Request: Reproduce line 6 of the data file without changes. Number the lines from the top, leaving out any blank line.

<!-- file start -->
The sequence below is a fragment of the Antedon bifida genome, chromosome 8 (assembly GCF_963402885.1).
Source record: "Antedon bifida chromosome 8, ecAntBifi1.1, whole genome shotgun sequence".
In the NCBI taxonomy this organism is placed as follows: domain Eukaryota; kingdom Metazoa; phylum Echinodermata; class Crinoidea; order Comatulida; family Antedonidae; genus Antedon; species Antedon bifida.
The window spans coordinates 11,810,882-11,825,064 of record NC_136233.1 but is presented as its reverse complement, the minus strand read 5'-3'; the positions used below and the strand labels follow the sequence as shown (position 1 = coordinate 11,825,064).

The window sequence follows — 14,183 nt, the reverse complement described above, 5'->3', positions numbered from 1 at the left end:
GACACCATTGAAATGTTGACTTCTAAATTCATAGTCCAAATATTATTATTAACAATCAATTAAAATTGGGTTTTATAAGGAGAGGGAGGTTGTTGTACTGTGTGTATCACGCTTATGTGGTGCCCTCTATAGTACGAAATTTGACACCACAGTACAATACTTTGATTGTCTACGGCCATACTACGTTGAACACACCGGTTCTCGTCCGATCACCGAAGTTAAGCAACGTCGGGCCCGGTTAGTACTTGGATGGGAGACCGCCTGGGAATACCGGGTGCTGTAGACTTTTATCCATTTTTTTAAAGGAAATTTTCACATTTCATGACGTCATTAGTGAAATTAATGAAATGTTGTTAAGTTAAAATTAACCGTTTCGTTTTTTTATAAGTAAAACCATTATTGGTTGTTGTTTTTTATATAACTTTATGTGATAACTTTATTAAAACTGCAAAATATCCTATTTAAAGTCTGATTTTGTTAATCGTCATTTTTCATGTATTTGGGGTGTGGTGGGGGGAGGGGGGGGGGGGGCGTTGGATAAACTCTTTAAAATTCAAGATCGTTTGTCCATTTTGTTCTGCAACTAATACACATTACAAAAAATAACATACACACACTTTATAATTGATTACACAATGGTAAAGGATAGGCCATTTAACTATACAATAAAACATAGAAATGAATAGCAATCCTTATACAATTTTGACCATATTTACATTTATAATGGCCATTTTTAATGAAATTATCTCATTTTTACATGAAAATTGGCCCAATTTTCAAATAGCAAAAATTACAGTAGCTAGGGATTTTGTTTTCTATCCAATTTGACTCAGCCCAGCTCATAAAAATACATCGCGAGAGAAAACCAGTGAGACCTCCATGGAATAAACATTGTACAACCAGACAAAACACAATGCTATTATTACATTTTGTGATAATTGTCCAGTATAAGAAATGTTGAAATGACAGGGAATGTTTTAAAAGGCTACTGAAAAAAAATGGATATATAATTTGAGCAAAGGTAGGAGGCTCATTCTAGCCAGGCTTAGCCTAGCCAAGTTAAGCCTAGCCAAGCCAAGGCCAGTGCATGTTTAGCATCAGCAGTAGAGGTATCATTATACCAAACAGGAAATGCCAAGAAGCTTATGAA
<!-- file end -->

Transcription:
GACACCATTGAAATGTTGACTTCTAAATTCATAGTCCAAATATTATTATTAACAATCAATTAAAATTGGGTTTTATAAGGAGAGGGAGGTTGTTGTACTGTGTGTATCACGCTTATGTGGTGCCCTCTATAGTACGAAATTTGACACCACAGTACAATACTTTGATTGTCTACGGCCATACTACGTTGAACACACCGGTTCTCGTCCGATCACCGAAGTTAAGCAACGTCGGGCCCGGTTAGTACTTGGATGGGAGACCGCCTGGGAATACCGGGTGCTGTAGACTTTTATCCATTTTTTTAAAGGAAATTTTCACATTTCATGACGTCATTAGTGAAATTAATGAAATGTTGTTAAGTTAAAATTAACCGTTTCGTTTTTTTATAAGTAAAACCATTATTGGTTGTTGTTTTTTATATAACTTTATGTGATAACTTTATTAAAACTGCAAAATATCCTATTTAAAGTCTGATTTTGTTAATCGTCATTTTTCATGTATTTGGGGTGTGGTGGGGGGAGGGGGGGGGGGGGCGTTGGATAAACTCTTTAAAATTCAAGATCGTTTGTCCATTTTGTTCTGCAACTAATACACATTACAAAAAATAACATACACACACTTTATAATTGATTACACAATGGTAAAGGATAGGCCATTTAACTATACAATAAAACATAGAAATGAATAGCAATCCTTATACAATTTTGACCATATTTACATTTATAATGGCCATTTTTAATGAAATTATCTCATTTTTACATGAAAATTGGCCCAATTTTCAAATAGCAAAAATTACAGTAGCTAGGGATTTTGTTTTCTATCCAATTTGACTCAGCCCAGCTCATAAAAATACATCGCGAGAGAAAACCAGTGAGACCTCCATGGAATAAACATTGTACAACCAGACAAAACACAATGCTATTATTACATTTTGTGATAATTGTCCAGTATAAGAAATGTTGAAATGACAGGGAATGTTTTAAAAGGCTACTGAAAAAAAATGGATATATAATTTGAGCAAAGGTAGGAGGCTCATTCTAGCCAGGCTTAGCCTAGCCAAGTTAAGCCTAGCCAAGCCAAGGCCAGTGCATGTTTAGCATCAGCAGTAGAGGTATCATTATACCAAACAGGAAATGCCAAGAAGCTTATGAA